And colleges aren’t just handing out deferrals to anyone who wants one. Last fall, the College of William & Mary accepted 4,250 students into its Class of 2016, but granted only 10 gap-year requests, notes Tim Wolfe, the school’s senior associate dean of admissions.

“There has to be a unifying theme or reason as to why now is the time to do it,” Wolfe says, explaining that the burden is on the applicant to explain why the internship or service opportunity is important enough to justify a deferral. “I need a student to provide concrete details and a plan.”

Deferring students may not enroll at another college in the interim, he adds, citing a policy that is consistent with those of other universities. “We don’t want the gap-year experience to replace freshman year.”

Some graduating seniors reserve the gap year as a fallback option in case they get wait-listed or fail to make the cut at the college of their choice. But that’s not always the main motivator. An increasing number of students—including those with college acceptance letters in hand—are choosing to take the long way ’round. Many cite stress as a factor in their decision.

Jenna Anders, who graduated from Yorktown High School in 2011, was one such student.

“Going through high school I thought I enjoyed it, but now I see I was so concerned about making the grades that I didn’t really think about the more important things,” says Anders, whose self-directed interim year included volunteering at a youth center in Cusco, Peru; a birthright trip to Israel; and a stint working as a nanny in Rome. “Now that I’m out and have mental energy I’m learning a lot more about life,” she says. “That will really help me in college and beyond.”

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Jenna Anders on the trail to Machu Picchu

Her parents have been supportive. “High school is grueling for many students in this area,” says Jenna’s mom, Elisa Joseph Anders, whose older son, Brett, also took a year off after graduating in 2009 from Thomas Jefferson High School for Science and Technology (he did a solo, fund-raising bike ride across the country, took a birthright trip, and also worked for an environmental nonprofit in Guatemala for four months).

“I love that they’re taking a break from the academic learning experience and seeing that they can learn and grow in ways other than in the classroom,” she says. “I like that critical thinking and the questioning—the creative thinking.”

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Brett Anders riding cross-country

Brett now attends Brown University, and Jenna begins her freshman year there this fall.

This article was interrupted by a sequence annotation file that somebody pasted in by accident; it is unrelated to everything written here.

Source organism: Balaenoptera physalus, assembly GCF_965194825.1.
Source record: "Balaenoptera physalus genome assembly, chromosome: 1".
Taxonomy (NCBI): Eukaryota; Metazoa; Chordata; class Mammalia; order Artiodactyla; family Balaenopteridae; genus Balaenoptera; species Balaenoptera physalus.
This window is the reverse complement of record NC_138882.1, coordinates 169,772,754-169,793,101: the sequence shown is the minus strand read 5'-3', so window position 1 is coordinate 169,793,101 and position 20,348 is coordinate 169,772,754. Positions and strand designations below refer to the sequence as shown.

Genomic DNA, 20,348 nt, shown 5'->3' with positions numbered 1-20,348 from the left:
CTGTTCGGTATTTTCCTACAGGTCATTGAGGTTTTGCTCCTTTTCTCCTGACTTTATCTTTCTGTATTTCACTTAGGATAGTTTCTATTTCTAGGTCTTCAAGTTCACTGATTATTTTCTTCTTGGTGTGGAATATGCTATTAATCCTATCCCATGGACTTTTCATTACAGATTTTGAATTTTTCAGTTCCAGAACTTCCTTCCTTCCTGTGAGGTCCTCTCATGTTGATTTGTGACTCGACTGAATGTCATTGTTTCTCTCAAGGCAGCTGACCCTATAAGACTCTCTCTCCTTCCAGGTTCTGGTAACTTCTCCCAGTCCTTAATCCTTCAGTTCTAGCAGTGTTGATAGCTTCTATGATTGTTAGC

When it comes to alleviating academic angst, families that embrace this philosophy may be onto something. Recent studies suggest that today’s freshmen are coming to college feeling less emotionally fit than ever before. In a survey of four colleges and universities nationwide, conducted by the Higher Education Research Institute (HERI) at UCLA, only 52 percent of incoming freshmen in 2010 described their emotional health as being in “the highest 10 percent,” down from 64 percent of respondents who reported being at that level in 1985. Among the freshmen women in the 2010 study, only 46 percent claimed to have top-tier emotional health.

“Stress is a major concern when dealing with college students,” says John H. Pryor, a lead author of the HERI report. “If students are arriving in college already overwhelmed and with lower reserves of emotional health, then faculty, deans and administrators should expect to see more consequences of stress, such as…poor judgment around time management, alcohol consumption and academic motivation.”

Hence, the seemingly counterintuitive article titled “Taking Time Off” that’s prominently featured on Harvard University’s Office of Admissions website. The story points to the potential to “burn out” as one reason Harvard “encourages admitted students to defer enrollment for one year to travel, pursue a special project or activity, work, or spend time in another meaningful way.” A student who arrives on campus feeling intellectually and emotionally tapped isn’t a student who is ready to learn.

Conversely, many students who take a break to stretch their brains in new and different ways say they ultimately get to campus feeling more empowered and invigorated.

“My gap year gave me more focus and a spark that I needed to take advantage of college,” says Mary Bryan, 20, who grew up in Lyon Village and graduated from Sidwell Friends in the District. “I became a lot more confident in my beliefs and more passionate about who I am.”

After graduation, Bryan participated in a Thinking Beyond Borders program that combined college-level coursework, fieldwork addressing global issues, and sightseeing. Her travels to seven countries included skydiving in South Africa, learning about sustainable agriculture in India and hiking the Inca Trail. She lived with a different host family in each place.

Now entering her sophomore year at Tulane University, Bryan says the experience gave her the confidence to get involved in extracurricular activities she never would have considered before. As co-leader of the campus group Students for Social Innovation, she is spearheading a TEDx conference (an independently organized event inspired by the well-known Technology, Entertainment, Design summit) at Tulane in October that will feature talks from inspiring “change makers” in the New Orleans community.

Her mother, Nancy White, sees the overseas tour as time well spent. “Growing up in the D.C. area, it’s very easy to get on this treadmill and think there’s only one way to do this life,” White says. “You need some sort of transition as you’re moving into the next stage of your life, so that college is not Grade 13. It’s an important time to stop and consider who you are.”